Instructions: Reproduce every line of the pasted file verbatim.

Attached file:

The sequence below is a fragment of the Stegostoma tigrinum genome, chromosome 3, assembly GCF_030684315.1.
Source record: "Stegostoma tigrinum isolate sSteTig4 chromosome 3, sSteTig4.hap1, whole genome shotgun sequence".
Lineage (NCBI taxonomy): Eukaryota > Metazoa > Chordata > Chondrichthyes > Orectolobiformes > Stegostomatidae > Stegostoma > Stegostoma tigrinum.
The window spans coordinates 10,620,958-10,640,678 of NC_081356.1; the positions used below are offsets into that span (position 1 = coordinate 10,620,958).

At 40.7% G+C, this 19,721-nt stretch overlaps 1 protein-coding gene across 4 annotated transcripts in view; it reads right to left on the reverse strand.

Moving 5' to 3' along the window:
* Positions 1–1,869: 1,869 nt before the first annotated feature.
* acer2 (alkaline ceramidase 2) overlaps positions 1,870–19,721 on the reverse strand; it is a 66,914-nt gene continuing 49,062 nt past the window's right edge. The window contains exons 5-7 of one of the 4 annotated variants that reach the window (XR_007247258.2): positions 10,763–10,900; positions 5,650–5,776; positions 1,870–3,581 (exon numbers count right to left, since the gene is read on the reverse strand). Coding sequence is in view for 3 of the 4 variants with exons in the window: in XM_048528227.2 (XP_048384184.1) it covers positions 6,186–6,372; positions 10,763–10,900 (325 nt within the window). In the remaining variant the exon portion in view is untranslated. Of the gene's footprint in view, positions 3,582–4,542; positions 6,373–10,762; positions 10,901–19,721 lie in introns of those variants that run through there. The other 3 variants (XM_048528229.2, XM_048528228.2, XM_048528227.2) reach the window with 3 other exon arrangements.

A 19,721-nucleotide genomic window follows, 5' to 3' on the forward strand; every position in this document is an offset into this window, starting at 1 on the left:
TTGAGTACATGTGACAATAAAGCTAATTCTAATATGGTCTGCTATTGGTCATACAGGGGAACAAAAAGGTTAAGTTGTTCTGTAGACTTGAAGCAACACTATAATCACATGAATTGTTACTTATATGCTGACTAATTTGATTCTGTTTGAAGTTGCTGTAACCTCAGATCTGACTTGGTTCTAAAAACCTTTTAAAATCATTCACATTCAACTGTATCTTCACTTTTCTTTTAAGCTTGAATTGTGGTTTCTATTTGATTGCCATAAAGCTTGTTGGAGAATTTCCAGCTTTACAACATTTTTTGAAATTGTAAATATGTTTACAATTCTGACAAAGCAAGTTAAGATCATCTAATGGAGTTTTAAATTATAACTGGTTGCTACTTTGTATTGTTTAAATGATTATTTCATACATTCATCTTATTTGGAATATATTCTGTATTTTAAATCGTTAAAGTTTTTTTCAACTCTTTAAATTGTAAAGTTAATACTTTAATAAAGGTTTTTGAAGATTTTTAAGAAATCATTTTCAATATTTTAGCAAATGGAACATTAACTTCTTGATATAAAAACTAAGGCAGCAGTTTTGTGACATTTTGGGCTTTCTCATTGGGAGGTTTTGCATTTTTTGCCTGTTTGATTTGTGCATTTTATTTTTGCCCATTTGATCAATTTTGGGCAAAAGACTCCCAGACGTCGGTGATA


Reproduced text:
The sequence below is a fragment of the Stegostoma tigrinum genome, chromosome 3, assembly GCF_030684315.1.
Source record: "Stegostoma tigrinum isolate sSteTig4 chromosome 3, sSteTig4.hap1, whole genome shotgun sequence".
Lineage (NCBI taxonomy): Eukaryota > Metazoa > Chordata > Chondrichthyes > Orectolobiformes > Stegostomatidae > Stegostoma > Stegostoma tigrinum.
The window spans coordinates 10,620,958-10,640,678 of NC_081356.1; the positions used below are offsets into that span (position 1 = coordinate 10,620,958).

At 40.7% G+C, this 19,721-nt stretch overlaps 1 protein-coding gene across 4 annotated transcripts in view; it reads right to left on the reverse strand.

Moving 5' to 3' along the window:
* Positions 1–1,869: 1,869 nt before the first annotated feature.
* acer2 (alkaline ceramidase 2) overlaps positions 1,870–19,721 on the reverse strand; it is a 66,914-nt gene continuing 49,062 nt past the window's right edge. The window contains exons 5-7 of one of the 4 annotated variants that reach the window (XR_007247258.2): positions 10,763–10,900; positions 5,650–5,776; positions 1,870–3,581 (exon numbers count right to left, since the gene is read on the reverse strand). Coding sequence is in view for 3 of the 4 variants with exons in the window: in XM_048528227.2 (XP_048384184.1) it covers positions 6,186–6,372; positions 10,763–10,900 (325 nt within the window). In the remaining variant the exon portion in view is untranslated. Of the gene's footprint in view, positions 3,582–4,542; positions 6,373–10,762; positions 10,901–19,721 lie in introns of those variants that run through there. The other 3 variants (XM_048528229.2, XM_048528228.2, XM_048528227.2) reach the window with 3 other exon arrangements.

A 19,721-nucleotide genomic window follows, 5' to 3' on the forward strand; every position in this document is an offset into this window, starting at 1 on the left:
TTGAGTACATGTGACAATAAAGCTAATTCTAATATGGTCTGCTATTGGTCATACAGGGGAACAAAAAGGTTAAGTTGTTCTGTAGACTTGAAGCAACACTATAATCACATGAATTGTTACTTATATGCTGACTAATTTGATTCTGTTTGAAGTTGCTGTAACCTCAGATCTGACTTGGTTCTAAAAACCTTTTAAAATCATTCACATTCAACTGTATCTTCACTTTTCTTTTAAGCTTGAATTGTGGTTTCTATTTGATTGCCATAAAGCTTGTTGGAGAATTTCCAGCTTTACAACATTTTTTGAAATTGTAAATATGTTTACAATTCTGACAAAGCAAGTTAAGATCATCTAATGGAGTTTTAAATTATAACTGGTTGCTACTTTGTATTGTTTAAATGATTATTTCATACATTCATCTTATTTGGAATATATTCTGTATTTTAAATCGTTAAAGTTTTTTTCAACTCTTTAAATTGTAAAGTTAATACTTTAATAAAGGTTTTTGAAGATTTTTAAGAAATCATTTTCAATATTTTAGCAAATGGAACATTAACTTCTTGATATAAAAACTAAGGCAGCAGTTTTGTGACATTTTGGGCTTTCTCATTGGGAGGTTTTGCATTTTTTGCCTGTTTGATTTGTGCATTTTATTTTTGCCCATTTGATCAATTTTGGGCAAAAGACTCCCAGACGTCGGTGATA